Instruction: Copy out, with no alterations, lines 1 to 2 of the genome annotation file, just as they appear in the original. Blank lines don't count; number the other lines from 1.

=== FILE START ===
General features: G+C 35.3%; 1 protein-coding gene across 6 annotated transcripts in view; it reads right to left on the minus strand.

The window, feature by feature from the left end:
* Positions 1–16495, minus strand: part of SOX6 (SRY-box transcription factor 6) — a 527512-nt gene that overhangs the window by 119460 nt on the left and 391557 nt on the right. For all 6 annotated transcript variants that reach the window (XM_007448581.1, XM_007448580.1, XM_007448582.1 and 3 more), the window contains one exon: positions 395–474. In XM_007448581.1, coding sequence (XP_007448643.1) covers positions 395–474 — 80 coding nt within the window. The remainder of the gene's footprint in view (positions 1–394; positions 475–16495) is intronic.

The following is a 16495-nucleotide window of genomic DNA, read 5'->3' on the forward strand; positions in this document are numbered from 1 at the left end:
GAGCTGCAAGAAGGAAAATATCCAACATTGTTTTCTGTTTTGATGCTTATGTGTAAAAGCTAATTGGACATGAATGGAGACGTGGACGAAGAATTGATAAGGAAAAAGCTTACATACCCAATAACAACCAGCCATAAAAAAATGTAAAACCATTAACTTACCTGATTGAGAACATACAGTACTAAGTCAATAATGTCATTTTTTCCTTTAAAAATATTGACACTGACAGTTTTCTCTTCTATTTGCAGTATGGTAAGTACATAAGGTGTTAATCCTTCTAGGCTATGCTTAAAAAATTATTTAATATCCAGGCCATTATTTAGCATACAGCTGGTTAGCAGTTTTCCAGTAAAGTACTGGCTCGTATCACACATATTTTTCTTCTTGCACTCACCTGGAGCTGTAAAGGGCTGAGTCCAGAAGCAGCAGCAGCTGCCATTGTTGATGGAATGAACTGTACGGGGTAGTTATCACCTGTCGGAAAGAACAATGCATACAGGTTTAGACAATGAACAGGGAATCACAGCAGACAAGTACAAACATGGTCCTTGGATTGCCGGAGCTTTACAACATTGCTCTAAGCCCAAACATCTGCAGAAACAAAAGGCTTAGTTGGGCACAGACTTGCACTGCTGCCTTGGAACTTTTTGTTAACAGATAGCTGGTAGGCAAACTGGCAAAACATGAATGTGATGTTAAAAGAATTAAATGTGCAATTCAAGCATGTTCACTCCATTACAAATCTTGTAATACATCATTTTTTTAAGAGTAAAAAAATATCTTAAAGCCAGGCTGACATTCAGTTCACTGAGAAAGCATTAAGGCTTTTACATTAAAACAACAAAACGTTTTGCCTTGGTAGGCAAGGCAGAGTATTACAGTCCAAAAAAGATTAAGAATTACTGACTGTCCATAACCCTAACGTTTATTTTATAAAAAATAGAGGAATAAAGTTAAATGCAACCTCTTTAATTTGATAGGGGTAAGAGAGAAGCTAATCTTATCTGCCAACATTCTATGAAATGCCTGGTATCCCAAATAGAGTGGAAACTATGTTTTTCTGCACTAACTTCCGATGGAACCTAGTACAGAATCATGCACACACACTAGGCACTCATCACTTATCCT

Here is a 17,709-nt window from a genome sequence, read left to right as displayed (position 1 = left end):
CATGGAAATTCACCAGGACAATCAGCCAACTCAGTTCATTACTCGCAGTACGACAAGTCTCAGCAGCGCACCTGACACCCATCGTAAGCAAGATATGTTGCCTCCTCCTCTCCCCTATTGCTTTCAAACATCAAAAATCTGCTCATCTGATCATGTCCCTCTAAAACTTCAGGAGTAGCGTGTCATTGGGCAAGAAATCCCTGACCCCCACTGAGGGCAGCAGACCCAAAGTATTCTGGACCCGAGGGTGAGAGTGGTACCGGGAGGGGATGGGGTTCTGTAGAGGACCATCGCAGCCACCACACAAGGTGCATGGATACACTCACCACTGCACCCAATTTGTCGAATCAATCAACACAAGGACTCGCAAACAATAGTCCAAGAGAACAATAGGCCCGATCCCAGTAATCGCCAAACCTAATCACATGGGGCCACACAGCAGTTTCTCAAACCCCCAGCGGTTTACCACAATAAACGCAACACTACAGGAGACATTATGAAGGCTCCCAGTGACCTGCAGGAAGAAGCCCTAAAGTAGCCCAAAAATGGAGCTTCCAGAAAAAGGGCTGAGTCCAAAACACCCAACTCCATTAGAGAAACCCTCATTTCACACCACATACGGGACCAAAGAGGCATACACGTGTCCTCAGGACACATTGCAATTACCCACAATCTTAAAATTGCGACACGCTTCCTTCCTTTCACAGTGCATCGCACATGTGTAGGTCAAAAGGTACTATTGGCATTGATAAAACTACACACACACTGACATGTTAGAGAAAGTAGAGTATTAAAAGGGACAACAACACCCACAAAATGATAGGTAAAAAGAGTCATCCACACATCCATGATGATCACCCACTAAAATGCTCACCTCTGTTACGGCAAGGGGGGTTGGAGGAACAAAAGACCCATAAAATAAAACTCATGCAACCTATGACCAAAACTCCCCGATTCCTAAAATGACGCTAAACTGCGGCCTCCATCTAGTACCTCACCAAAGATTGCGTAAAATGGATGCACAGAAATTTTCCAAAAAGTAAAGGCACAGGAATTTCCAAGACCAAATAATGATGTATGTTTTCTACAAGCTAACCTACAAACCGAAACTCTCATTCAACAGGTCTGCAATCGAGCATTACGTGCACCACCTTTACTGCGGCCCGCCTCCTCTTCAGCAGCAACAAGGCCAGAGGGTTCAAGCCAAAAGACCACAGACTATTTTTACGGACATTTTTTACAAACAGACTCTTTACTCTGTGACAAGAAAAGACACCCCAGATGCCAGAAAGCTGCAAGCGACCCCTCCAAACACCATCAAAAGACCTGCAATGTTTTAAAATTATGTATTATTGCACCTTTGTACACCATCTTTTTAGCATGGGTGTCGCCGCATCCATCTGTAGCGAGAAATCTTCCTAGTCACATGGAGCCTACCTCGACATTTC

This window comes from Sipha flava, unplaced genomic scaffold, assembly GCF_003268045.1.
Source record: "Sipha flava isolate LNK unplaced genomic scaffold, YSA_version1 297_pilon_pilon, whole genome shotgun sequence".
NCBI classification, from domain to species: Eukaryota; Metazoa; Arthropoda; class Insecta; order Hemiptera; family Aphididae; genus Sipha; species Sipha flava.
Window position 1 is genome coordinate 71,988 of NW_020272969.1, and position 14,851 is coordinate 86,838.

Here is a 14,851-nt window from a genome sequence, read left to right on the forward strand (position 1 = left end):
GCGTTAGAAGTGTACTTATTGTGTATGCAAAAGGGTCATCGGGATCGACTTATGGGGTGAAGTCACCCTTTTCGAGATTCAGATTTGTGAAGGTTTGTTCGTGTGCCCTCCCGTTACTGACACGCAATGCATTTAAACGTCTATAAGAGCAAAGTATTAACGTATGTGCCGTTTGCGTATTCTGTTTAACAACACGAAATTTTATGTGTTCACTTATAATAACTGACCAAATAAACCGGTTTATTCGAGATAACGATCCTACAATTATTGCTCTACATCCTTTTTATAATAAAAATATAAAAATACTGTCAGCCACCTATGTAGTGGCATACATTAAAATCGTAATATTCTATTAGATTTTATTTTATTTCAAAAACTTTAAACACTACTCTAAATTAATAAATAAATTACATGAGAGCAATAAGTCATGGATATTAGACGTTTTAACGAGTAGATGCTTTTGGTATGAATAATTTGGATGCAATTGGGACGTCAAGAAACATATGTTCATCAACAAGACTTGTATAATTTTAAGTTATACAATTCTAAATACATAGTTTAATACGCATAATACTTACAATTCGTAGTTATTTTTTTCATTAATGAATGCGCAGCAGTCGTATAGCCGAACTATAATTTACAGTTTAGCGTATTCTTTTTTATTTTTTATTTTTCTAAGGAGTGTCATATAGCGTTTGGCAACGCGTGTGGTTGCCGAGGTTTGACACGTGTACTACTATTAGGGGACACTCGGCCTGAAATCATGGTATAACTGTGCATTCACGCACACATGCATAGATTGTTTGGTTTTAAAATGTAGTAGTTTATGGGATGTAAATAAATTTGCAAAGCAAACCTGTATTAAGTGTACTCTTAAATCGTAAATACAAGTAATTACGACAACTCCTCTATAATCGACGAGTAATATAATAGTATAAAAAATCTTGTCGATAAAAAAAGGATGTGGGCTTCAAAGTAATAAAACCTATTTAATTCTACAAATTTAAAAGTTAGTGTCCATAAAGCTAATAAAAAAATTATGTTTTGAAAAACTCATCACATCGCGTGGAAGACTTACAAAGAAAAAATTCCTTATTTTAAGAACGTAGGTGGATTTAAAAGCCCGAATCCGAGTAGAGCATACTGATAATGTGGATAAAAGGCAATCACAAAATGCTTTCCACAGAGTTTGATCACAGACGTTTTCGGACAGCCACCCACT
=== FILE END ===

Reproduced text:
General features: G+C 35.3%; 1 protein-coding gene across 6 annotated transcripts in view; it reads right to left on the minus strand.

The window, feature by feature from the left end: